Your humble and a bit scared servant,
 Andrew Russell, “‘Creepy Clown’ sightings: Why the epidemic is spreading across Canada and the U.S.”, Global News (07 October 2016), online: <http://globalnews.ca/news/2990008/creepy-clown-sightings-why-the-epidemic-is-spreading-across-canada-and-the-u-s/>
 Clark Mindock, “'Killer Clown' Sightings Global Map 2016: Timeline Of The Creepy Phenomenon Of Threats, Arrests, School Closings And False Alarms”, IBT. (10 October 2016), online: <http://www.ibtimes.com/killer-clown-sightings-global-map-2016-timeline-creepy-phenomenon-threats-arrests-2429124>
 Elle Hunt, “'Clown sightings: Ronald McDonald keeps low profile amid creepy craze”, IBT. (12 October 2016), online: <https://www.theguardian.com/culture/2016/oct/12/clown-sightings-ronald-mcdonald-keeps-low-profile-amid-creepy-craze>
 John Steckroth, “Embassy Suites in Livonia robbed at gunpoint by man wearing clown mask”, Click On Detroit. (06 October 2016), online: <http://www.clickondetroit.com/news/embassy-suites-in-livonia-robbed-at-gunpoint-by-man-wearing-clown-mask>
 “Police investigating report of a woman attacked by man in clown mask in Winchester, Ky.”, WDRB. (01 October 2016), online: <http://www.wdrb.com/story/33293981/police-woman-attacked-by-man-in-clown-mask-in-winchester-ky>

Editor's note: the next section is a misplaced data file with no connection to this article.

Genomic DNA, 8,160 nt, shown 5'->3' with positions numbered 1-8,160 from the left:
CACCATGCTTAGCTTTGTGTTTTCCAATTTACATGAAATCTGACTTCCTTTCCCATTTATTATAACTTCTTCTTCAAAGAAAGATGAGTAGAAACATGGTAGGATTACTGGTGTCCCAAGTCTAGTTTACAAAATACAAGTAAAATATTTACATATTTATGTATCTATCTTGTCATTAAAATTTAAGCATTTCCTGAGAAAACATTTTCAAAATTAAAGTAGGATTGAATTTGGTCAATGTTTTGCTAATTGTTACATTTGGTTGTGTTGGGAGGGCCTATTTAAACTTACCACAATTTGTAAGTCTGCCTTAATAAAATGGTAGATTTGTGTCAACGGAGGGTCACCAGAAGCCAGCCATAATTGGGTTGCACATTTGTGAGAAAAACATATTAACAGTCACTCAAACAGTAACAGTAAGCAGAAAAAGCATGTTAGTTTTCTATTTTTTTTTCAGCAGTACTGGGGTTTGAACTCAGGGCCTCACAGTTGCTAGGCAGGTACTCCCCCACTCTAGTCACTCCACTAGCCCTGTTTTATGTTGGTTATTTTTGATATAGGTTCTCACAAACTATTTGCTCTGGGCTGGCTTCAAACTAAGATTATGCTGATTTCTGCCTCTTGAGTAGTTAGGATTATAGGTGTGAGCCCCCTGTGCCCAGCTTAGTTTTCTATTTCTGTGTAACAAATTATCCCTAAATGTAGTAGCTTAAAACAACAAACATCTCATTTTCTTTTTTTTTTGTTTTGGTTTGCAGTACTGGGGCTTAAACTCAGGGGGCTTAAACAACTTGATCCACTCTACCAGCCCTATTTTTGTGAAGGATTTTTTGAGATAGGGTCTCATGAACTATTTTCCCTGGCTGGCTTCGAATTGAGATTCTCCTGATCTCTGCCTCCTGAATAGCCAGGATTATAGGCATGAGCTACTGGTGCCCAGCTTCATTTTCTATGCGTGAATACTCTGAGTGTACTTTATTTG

Paige Parsons, “Suspect arrested after lockdown at Harry Ainlay High School, 'creepy clown' causes social media scare”, Edmonton Journal. (05 October 2016), online: <https://www.google.ca/webhp?sourceid=chrome-instant&ion=1&espv=2&ie=UTF-8#q=edmonton%20clown%20lockdown>
 Danielle Nerman, "No more clowning around: Creepy costumes banned at Fort McMurray public schools" (24 October 2016), online: <http://www.cbc.ca/news/canada/calgary/clown-costumes-banned-fort-mcmurray-1.3818802>
 “What is a School Dress Code?”, FindLaw Canada online: <http://constitutional.findlaw.ca/article/what-is-a-school-dress-code/>
 Mathew Teague, "Clown sightings: the day the craze began", The Guardian (08 October 2016), online: <https://www.theguardian.com/culture/2016/oct/05/clown-sightings-south-carolina-alabama>